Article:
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Iran deal: US Democrats back revoking Trump's 'bad-faith' sanctions

In letter to President Joe Biden, dozens of Democratic officials laud push to revive nuclear agreement with Iran
Joe Biden
Biden says he seeks a return to the Iran deal, followed by talks over broader issues (AFP/File photo)
By
Ali Harb

Dozens of Democratic Party officials across the United States have voiced their support for efforts to revive the Iran nuclear deal, calling on the administration of President Joe Biden to revoke its predecessor's "bad-faith sanctions" in order to save the landmark agreement.

In a letter addressed to Biden on Monday, more than 50 Democrats lauded the US administration's efforts to reimplement the agreement "through the compliance-for-compliance formula".  It was first revealed by The Nation magazine.

Former President Donald Trump nixed the multilateral pact, known as the Joint Comprehensive Plan of Action (JCPOA), in May 2018 and started piling sanctions on the Iranian economy as part of his "maximum pressure" campaign.

'The JCPOA is of such critical value to US national security that the issue of who goes first should not become an obstacle'

- Letter to Joe Biden

In response, Iran has been loosening its commitments to the pact. Monday's letter called for moving past the impasse of whether Tehran or Washington should return to adhering fully to the agreement first.

"The JCPOA is of such critical value to US national security that the issue of who goes first should not become an obstacle," the letter says. 

"Moreover, lifting Trump’s bad-faith sanctions - which he explicitly imposed on Iran in order to make a return to the JCPOA next-to-impossible - should not be treated as a concession to Iran, but rather as an effort to restore US credibility and enhance American security."

Prominent local and national Democratic leaders, including Minnesota Attorney-General Keith Ellison and progressive Congresswoman Barbara Lee, had signed the letter.

The letter's nod to revoking Trump-era non-nuclear sanctions comes as Washington and Tehran negotiate indirectly in Vienna to restore the accord.

Non-nuclear sanctions

Late in his administration, Trump applied what it called "counter-terrorism" sanctions against numerous Iranian entities - measures that would not be covered by the JCPOA, which offers relief for sanctions relating to Iran's nuclear programme only.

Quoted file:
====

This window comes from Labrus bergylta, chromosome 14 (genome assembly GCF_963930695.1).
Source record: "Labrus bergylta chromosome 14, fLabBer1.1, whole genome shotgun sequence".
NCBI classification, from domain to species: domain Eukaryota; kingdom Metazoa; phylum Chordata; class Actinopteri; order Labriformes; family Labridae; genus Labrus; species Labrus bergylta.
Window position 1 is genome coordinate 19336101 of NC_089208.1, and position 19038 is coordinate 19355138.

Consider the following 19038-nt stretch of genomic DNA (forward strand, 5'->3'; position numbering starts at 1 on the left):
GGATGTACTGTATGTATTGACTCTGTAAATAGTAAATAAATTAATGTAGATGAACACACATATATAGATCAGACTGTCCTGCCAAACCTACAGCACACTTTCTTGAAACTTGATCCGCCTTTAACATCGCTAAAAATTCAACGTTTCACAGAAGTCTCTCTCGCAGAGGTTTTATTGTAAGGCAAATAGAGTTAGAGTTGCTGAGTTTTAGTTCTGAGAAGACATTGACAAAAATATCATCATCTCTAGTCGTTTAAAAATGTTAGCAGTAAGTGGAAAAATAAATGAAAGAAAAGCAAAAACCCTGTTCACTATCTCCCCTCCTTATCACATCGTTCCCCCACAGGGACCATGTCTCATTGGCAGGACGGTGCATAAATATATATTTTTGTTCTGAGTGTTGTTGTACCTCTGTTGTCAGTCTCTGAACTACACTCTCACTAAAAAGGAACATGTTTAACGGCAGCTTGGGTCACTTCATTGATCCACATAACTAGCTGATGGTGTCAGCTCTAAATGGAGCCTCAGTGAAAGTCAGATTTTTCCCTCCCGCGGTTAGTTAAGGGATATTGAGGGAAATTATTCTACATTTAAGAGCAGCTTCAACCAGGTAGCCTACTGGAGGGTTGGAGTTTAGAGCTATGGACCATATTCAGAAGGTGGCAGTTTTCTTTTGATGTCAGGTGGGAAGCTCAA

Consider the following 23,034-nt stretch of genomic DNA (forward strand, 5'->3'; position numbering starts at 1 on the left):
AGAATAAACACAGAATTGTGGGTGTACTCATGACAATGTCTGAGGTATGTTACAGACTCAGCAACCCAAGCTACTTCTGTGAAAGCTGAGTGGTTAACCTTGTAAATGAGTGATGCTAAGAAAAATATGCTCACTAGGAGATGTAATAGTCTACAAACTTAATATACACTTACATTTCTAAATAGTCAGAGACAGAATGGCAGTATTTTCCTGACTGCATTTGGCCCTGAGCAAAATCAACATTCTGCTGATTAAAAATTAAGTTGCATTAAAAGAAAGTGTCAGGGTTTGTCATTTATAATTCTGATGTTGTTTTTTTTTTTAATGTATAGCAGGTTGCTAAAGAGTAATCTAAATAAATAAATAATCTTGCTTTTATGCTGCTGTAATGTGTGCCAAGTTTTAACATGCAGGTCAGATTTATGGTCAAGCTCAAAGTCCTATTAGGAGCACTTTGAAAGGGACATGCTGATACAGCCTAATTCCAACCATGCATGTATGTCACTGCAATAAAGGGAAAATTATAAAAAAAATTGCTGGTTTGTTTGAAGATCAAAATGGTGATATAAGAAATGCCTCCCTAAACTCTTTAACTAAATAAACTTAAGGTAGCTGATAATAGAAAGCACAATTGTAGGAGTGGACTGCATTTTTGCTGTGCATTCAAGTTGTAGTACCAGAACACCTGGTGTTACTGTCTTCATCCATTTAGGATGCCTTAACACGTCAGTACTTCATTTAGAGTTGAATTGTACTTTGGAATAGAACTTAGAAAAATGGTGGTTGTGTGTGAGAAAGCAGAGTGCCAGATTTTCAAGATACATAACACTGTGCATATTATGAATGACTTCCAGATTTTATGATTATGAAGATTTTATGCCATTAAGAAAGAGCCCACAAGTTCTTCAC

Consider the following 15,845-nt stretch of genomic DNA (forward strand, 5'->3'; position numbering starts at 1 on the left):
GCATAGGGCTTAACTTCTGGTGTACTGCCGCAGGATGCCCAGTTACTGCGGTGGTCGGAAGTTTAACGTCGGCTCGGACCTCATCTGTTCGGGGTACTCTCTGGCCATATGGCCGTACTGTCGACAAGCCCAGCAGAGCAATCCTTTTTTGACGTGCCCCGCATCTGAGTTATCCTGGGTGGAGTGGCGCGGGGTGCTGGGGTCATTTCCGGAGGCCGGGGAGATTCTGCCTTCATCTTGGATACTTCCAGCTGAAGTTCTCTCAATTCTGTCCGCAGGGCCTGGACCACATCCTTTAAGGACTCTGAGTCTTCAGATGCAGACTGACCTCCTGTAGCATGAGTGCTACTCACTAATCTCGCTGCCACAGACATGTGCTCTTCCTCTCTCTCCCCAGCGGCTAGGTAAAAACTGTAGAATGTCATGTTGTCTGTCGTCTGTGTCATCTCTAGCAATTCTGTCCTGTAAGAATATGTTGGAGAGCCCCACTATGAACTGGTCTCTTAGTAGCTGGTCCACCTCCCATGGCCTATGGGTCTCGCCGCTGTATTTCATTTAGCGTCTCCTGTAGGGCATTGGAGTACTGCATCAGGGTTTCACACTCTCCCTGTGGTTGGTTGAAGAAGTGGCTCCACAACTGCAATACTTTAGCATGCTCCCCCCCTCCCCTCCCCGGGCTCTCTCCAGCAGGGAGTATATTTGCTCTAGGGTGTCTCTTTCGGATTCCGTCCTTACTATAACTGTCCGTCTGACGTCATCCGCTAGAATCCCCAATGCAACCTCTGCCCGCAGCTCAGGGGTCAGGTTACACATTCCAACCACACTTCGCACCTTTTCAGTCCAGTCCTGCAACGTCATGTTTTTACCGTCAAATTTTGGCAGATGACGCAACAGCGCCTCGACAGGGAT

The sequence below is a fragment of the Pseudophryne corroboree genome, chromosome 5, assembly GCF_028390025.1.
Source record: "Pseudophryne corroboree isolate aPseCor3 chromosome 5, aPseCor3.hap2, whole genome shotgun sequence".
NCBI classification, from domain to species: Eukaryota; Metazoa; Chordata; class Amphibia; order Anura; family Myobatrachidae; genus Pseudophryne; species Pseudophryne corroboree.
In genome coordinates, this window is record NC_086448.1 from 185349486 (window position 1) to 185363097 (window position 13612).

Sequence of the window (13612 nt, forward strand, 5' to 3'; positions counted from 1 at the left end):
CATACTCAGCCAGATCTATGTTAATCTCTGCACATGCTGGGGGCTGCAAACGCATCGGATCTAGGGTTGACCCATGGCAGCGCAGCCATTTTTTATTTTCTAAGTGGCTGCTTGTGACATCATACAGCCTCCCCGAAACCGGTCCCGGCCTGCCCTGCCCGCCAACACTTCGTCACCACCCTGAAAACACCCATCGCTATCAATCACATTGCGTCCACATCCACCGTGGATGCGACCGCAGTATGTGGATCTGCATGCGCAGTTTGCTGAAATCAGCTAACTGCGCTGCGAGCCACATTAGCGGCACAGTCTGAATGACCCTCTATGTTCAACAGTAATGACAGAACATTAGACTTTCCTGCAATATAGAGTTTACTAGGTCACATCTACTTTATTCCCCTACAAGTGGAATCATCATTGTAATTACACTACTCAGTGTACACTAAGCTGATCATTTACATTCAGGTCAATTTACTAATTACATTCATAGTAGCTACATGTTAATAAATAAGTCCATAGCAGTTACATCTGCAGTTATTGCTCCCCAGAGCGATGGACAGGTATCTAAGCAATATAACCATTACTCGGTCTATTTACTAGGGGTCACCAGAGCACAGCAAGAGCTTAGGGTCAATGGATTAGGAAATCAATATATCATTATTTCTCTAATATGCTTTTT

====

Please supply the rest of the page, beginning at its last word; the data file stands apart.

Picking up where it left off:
The sanctions were designed to make a return to the deal more difficult, critics of the previous administration said.

Biden administration officials have said that Washington is willing to undo sanctions that are not consistent with the JCPOA, including non-nuclear measures, but they have not committed to reversing all Trump-era sanctions.

The JCPOA, signed in 2015 by then-President Barack Obama when Biden was vice-president, saw Iran scale back its nuclear programme in exchange for the lifting of international sanctions against its economy.

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Biden and his top aides say his administration seeks to revive the current agreement and then make it "longer and stronger" and use it as a platform to address broader issues with Iran, including the Islamic Republic's ballistic missile programme and regional activity.

Critics of the deal, including pro-Israel lobby groups, most Republicans in Congress and some hawkish Democrats, say all issues with Iran must be tackled at once.

Progressives note that public opinion polls show most Americans and an overwhelming majority of Democrats support the deal in its current format. 

"Rejoining the Iran nuclear deal and lifting Trump's bad-faith sanctions is not only supported by rank-and-file Democrats in red, purple and blue states, but also by our Democratic Party leaders from all across the country," Yasmine Taeb, a progressive strategist and an organiser of Monday's letter for the Quincy Institute, said in a statement.

"President Biden pledged to chart a new course and called for a foreign policy for the middle class that will end forever wars and focus on the immediate domestic crises and that begins by rejoining the 2015 nuclear deal and rejecting Trump's failed approach on Iran," she said.

Vienna talks

The letter from Democratic officials decried Trump's maximum pressure campaign as a failure.

"In May 2018, the Trump administration recklessly reneged on the Iran deal and pursued a so-called 'maximum pressure' campaign to ostensibly reach a 'better deal' with Iran," they said.

"The only result has been a vastly expanded Iranian nuclear programme, increased regional instability, near US-Iran war on multiple occasions, and severe economic sanctions that have contributed to a dire humanitarian crisis inside Iran. As a result, America's credibility has been severely damaged and its national security damaged."

In Vienna, negotiations are underway between diplomats from the remaining signatories to the agreement - Iran, the UK, France, Germany, Russia and China. An American team is participating in the talks indirectly through intermediaries.

A senior US State Department official has said the deal could be restored "within weeks" if the Iranians agreed to the compliance-for-compliance framework, where Washington lifts sanctions and Tehran returns to abiding by the limits of the agreement.

"If Iran makes a political decision that it genuinely wants to return to the JCPOA - as the JCPOA was negotiated - then it could be done relatively quickly, and implementation could be relatively swift," the official said last week.